Gloucester Tree to Cascades Walk
  • Length: 12km

  • Duration: 3hrs

  • Grade: 3

  • Style: Return

  • Start: Gloucester Tree

  • End: Gloucester Tree

  • Location: Gloucester National Park

  • Closest Town:

  • Distance from CBD: 330km

  • State: WA

  • Latitude: -34.44759535

  • Longitude: 116.0567972

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2WD Access

4WD Access

Public Transport

Bitumen Road

Gravel Road

Steep Road

Winding Road

Speed Bumps

Vehicle Ford

Entry Fee

Large Car Park

Small Car Park

Accessible Parking

Accessible Toilet

Public Toilets

Drinking Water

Untreated Water

Picnic Shelter

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Gloucester National Park...

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Concrete Path

Timber Boardwalk

Gravel Path

Sandy Trail

Rough Trail

Undefined Trail

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Bicycle Trail

Mountain Bike Trail

Historic Rail Trail

Dog Friendly

Urban Walk

Coast & Beach

Historic Lighthouse

Waterfalls & Lakes

Rainforest Walk

Goldfields & Mining

Heritage Walk

Aboriginal Art

Alpine Region

Alpine Huts

Exposed Ledges

Rock Scrambling

Steep Terrain

Bush Bashing

River Crossings

Scenic Viewpoints

Well Marked

Drinking Water

Untreated Water

Fishing Spots

Swimming Spots

Overnight Campsites

Trail Running

Horse Riding


Gloucester Tree to Cascades Walk is a 12km, grade 3 return hike, located in Gloucester National Park, Western Australia. The hike should take approximately 3hrs to complete.

Hike Summary

This 12 kilometre return walk starts from the world’s tallest climbable tree - the Gloucester Tree and finishes at the Cascades, a series of babbling rapids along Lefroy Brook.  It uses the Bibbulmun Track.

Fill your water flask, don a hat or raincoat (depending on the season) and set off on a half day adventure along a section of the Bibbulmun Track.  The track passes through the Gloucester National Park which is a great example of the closed forest ecosytem that extends throughout the Southern Forest region.  You start on the 10km Gloucester Route, but when you reach the bitumen road, turn right, cross over the twin bridges, and then right again, following the trail markers back into the forest.  From there, you will follow the gurgling East Brook, through the valley.   Listen for the stirrings of many different creatures for them, the winding brook is a liquid lifeline. Continue through the forest, following the old railway earthworks.  This too, was once a lifeline with heavy logs hauled from the forest on the railway to the Pemberton mill.  Listen carefully, you can hear the tram's horn and watch out the tourist trams using the railway line.  With time the tell tale scar of the track and the timber harvest on adjacent hillsides is gradually fading as the forest continues its silent regrowth.  Timber remains a major industry for Pemberton, as you can see when you look across the town with its weatherboaRoad houses and prominent timber mill.  Equally important now, is tourism.  Both rely on the same commodity - towering karri forest, now and in the future.  Both can continue to exist together, as they do today.  Continue to follow the trail markers until you reach the Cascades.  Take care!  Listen and look out for log trucks when crossing roads.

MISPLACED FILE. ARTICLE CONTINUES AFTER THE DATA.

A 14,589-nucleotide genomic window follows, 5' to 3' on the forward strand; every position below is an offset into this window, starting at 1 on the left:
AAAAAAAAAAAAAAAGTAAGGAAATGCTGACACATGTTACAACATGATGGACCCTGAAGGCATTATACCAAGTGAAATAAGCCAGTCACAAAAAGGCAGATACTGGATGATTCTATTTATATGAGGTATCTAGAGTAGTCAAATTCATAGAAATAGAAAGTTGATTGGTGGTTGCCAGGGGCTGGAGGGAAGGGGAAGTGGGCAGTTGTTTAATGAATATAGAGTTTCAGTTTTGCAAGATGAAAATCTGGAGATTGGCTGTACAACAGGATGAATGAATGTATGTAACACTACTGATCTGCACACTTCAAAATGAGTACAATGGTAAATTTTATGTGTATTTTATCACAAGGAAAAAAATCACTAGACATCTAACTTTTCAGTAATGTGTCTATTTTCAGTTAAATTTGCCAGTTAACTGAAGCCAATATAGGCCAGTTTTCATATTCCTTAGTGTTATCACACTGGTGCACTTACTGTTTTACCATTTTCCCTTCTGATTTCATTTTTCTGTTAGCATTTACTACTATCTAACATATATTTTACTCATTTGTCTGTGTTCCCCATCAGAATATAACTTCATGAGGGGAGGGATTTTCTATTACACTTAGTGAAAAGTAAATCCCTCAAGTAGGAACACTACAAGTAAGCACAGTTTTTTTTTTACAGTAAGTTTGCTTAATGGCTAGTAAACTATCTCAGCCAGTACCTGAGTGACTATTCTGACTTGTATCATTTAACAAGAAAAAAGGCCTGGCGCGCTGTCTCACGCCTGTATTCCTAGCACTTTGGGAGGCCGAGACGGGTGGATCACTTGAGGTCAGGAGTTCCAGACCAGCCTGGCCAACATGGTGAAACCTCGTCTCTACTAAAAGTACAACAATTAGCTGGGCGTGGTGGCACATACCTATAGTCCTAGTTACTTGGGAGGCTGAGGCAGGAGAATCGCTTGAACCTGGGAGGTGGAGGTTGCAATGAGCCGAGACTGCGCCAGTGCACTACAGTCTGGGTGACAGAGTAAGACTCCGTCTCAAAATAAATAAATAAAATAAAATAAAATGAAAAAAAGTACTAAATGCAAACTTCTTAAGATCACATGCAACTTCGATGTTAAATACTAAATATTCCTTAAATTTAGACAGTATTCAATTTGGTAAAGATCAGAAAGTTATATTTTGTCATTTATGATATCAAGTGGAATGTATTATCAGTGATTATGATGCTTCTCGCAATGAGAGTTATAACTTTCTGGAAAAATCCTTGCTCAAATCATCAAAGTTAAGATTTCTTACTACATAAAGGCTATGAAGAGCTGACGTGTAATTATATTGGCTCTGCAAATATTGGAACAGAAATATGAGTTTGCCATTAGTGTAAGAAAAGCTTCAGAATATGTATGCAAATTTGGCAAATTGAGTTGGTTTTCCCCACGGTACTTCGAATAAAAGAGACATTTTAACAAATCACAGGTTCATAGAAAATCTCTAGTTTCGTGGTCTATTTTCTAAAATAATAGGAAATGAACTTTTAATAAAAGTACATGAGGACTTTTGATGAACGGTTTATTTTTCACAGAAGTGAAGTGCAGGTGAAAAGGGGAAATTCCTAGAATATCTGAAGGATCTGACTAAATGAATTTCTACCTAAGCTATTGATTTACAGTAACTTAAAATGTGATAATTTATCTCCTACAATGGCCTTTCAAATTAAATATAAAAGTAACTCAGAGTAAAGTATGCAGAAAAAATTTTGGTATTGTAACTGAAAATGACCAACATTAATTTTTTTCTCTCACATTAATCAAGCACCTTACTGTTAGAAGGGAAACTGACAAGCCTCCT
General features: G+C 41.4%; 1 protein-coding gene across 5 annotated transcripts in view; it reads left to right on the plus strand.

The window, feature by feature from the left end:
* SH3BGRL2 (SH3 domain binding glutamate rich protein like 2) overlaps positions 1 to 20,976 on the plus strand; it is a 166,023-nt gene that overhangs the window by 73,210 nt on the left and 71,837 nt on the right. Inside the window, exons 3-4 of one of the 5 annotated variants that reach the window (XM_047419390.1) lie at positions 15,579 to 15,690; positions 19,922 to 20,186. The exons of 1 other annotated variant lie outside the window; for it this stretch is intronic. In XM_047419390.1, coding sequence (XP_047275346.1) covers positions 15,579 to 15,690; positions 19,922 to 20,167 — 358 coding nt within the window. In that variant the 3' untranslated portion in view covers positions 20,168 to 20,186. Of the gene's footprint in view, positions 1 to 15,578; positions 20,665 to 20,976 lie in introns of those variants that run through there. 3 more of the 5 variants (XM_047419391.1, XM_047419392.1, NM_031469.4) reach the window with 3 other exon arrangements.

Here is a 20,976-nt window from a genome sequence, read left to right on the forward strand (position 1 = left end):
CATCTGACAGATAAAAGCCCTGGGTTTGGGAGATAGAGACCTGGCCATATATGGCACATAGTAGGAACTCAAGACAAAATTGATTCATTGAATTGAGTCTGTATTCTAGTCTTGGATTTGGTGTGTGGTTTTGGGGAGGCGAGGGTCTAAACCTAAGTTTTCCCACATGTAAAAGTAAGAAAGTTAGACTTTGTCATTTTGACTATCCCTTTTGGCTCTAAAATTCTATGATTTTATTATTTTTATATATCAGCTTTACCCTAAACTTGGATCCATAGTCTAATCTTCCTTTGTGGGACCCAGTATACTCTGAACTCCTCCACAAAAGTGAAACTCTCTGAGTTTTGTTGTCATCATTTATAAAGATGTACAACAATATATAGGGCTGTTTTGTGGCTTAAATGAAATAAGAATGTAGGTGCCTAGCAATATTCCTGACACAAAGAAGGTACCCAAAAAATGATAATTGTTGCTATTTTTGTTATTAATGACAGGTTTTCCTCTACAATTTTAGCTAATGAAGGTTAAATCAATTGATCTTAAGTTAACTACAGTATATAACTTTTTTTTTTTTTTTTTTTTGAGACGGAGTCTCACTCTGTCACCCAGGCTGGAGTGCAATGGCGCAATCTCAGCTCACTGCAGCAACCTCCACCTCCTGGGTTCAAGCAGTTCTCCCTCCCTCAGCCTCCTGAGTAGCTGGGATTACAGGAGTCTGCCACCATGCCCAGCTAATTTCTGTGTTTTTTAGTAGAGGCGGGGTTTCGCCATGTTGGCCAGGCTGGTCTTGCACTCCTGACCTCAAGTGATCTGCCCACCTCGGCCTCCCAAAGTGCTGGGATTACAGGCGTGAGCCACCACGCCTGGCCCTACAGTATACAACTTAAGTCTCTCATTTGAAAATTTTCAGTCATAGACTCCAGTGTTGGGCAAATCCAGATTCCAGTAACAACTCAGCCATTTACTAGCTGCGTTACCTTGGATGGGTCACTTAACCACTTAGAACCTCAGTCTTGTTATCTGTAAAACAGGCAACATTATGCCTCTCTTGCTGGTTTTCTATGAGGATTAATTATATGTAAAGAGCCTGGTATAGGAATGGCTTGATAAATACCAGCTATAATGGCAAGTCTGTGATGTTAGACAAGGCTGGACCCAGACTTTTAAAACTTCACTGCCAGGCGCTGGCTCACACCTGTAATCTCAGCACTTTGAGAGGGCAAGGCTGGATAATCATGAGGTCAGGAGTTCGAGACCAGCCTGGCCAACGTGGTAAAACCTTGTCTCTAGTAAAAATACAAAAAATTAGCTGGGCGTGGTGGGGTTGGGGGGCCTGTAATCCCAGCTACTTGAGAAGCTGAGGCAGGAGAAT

About the region

Only 3km from Pemberton, Gloucester National Park is home to Western Australia’s most famous karri tree. The Gloucester Tree was once a fire lookout tree and can now be climbed by the public. Those who do venture up the 153 pegs to the top will be rewarded with commanding views of the karri forest and surrounding farmland. The karri forest is home to many native mammal species such as quenda, quokkas, mardos and dunnarts. These animals are shy and rarely seen. Sit quietly in the forest at Cascades and you may be rewarded with the sight of honeyeaters, wrens, fantails and robins flitting around through the undergrowth.

Getting there

The Gloucester National Park is accessible via sealed roads from Pemberton.


Start Point: Gloucester National Park at the Gloucester Tree. Pemberton is 330km (4 hours) south of Perth.

End Point: Gloucester National Park at the Gloucester Tree

Region: Gloucester National Park, South West

For more information, a location map and GPS file please visit Trails WA. 

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